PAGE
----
From my view, I can see the threats that exist in the moment to the future of Afghanistan, but also do not understand why the people of Afghanistan cannot attempt to work together to begin to mine their own resources and build their own economic wealth for the future. How long is a culture supposed to lean on the prospects and decisions of the United States, or even China, Russia or Iran for that matter? If the resources exist, no matter if the U.S. decided to tap into them or not, can’t the people decide to do that for themselves? Maybe that is just too much optimism and hopeful thinking for an already divided people. Just a thought, and I know that most will disagree entirely and provide excuses as to why that is impossible.
The source continues, “The chances of the conditions improving to develop a primary economic sector in Afghanistan centered on the extraction and export of rare earth metals through Balochistan Pakistan was not feasible in the previous decade and is significantly less possible now. Instead of having the growth with equity utopia and having the best of both worlds, the U.S. chose a policy strategy that does not have sustainable growth, fostered a corrupt government that did not increase equity, and put ethnic groups together that do not like each other and then defunded the military and diplomatic assistance. The U.S. has quite possibly induced the conditions for a dystopia, after spending $2 Trillion.”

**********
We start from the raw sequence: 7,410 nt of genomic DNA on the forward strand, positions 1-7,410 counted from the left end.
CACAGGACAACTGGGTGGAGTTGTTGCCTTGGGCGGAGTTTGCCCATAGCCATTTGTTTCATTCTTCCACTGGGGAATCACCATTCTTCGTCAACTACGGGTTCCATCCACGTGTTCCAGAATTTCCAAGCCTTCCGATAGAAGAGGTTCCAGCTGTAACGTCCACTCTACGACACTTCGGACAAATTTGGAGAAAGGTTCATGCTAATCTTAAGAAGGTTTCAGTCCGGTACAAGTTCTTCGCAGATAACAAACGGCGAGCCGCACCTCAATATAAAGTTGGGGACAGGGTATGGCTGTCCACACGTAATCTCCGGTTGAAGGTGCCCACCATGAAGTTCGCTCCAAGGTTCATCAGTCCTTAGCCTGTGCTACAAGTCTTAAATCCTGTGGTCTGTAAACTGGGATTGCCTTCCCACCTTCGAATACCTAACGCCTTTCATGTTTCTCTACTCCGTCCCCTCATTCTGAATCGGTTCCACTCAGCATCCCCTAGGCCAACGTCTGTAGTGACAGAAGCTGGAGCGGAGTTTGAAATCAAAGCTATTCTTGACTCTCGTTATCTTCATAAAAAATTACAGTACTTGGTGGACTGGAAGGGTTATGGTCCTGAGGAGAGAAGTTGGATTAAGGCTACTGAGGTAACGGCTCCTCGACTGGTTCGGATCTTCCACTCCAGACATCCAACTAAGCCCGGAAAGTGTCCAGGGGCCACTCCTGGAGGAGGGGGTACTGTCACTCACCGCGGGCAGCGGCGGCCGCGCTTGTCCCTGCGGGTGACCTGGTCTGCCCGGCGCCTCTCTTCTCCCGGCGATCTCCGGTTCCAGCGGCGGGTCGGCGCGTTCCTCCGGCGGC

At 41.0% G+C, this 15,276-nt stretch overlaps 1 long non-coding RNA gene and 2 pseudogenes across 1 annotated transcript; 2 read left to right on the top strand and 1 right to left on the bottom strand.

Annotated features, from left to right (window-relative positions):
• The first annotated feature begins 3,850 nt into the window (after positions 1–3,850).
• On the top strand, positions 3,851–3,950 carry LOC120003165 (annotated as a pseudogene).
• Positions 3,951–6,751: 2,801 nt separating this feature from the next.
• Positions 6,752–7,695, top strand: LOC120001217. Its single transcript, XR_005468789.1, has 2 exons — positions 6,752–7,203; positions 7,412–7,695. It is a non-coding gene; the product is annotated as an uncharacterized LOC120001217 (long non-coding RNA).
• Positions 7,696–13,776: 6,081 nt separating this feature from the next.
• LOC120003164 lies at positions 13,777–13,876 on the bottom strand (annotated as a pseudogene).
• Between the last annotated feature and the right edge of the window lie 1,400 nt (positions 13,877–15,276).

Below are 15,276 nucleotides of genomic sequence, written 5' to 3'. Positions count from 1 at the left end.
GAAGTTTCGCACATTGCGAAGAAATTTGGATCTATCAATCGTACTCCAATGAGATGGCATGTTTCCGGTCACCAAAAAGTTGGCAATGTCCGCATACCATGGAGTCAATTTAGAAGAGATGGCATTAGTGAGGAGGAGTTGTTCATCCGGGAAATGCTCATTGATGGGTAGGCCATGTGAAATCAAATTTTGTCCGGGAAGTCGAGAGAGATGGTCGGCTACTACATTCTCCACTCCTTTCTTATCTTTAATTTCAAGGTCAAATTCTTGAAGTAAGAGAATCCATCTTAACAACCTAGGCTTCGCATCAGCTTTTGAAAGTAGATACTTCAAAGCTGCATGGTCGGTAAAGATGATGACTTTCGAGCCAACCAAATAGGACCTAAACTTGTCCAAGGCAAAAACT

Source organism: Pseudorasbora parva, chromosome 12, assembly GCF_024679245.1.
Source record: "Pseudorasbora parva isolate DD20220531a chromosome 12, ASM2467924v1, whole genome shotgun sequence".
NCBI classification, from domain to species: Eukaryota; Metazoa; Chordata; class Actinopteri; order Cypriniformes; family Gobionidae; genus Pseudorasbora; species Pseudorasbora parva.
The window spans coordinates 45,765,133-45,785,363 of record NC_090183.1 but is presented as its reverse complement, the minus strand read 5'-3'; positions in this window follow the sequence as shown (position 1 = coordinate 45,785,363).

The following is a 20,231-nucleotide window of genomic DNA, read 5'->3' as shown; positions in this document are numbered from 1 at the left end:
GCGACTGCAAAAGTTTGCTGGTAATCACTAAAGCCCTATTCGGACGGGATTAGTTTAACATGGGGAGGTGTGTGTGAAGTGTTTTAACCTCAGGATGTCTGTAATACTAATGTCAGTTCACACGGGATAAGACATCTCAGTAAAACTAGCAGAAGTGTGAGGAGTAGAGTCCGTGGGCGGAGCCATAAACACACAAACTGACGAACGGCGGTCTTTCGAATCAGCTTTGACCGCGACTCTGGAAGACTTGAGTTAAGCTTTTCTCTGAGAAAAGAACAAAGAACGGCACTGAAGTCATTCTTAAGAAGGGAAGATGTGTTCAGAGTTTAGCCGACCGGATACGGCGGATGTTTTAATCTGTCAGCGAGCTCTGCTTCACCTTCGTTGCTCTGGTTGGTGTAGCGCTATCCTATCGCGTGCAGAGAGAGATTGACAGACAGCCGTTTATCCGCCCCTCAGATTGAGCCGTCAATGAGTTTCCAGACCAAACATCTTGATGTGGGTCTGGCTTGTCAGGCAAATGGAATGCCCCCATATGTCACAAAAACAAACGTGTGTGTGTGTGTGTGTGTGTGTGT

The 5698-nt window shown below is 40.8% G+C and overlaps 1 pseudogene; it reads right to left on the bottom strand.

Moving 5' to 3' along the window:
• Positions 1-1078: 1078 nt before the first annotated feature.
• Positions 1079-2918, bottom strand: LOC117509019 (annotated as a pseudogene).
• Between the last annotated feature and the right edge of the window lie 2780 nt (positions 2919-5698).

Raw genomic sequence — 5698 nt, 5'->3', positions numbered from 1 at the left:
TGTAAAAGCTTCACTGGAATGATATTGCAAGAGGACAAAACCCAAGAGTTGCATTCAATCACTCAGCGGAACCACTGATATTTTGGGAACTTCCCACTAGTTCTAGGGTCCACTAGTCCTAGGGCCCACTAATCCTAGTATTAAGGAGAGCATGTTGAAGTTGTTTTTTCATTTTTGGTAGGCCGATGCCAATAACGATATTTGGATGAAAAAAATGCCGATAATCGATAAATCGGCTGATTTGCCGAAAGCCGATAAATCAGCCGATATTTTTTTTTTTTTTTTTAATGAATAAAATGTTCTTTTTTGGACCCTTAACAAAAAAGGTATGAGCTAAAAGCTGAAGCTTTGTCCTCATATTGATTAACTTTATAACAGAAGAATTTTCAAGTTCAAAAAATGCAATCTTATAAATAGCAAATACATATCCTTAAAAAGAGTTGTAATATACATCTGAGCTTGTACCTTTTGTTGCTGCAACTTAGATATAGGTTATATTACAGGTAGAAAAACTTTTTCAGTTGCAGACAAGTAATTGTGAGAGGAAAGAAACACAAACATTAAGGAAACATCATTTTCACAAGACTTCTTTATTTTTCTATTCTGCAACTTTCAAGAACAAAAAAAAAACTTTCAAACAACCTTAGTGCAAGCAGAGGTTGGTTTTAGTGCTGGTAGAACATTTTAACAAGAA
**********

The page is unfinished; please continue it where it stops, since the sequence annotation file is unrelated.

All sounds like a mismanaged mess of efforts to me, but again, how long are we supposed to remain in the region? Even if we took the money away or set in place the technology to gain the resources, would the situation be any better? Would it have been any better if we never went into the region in the first place?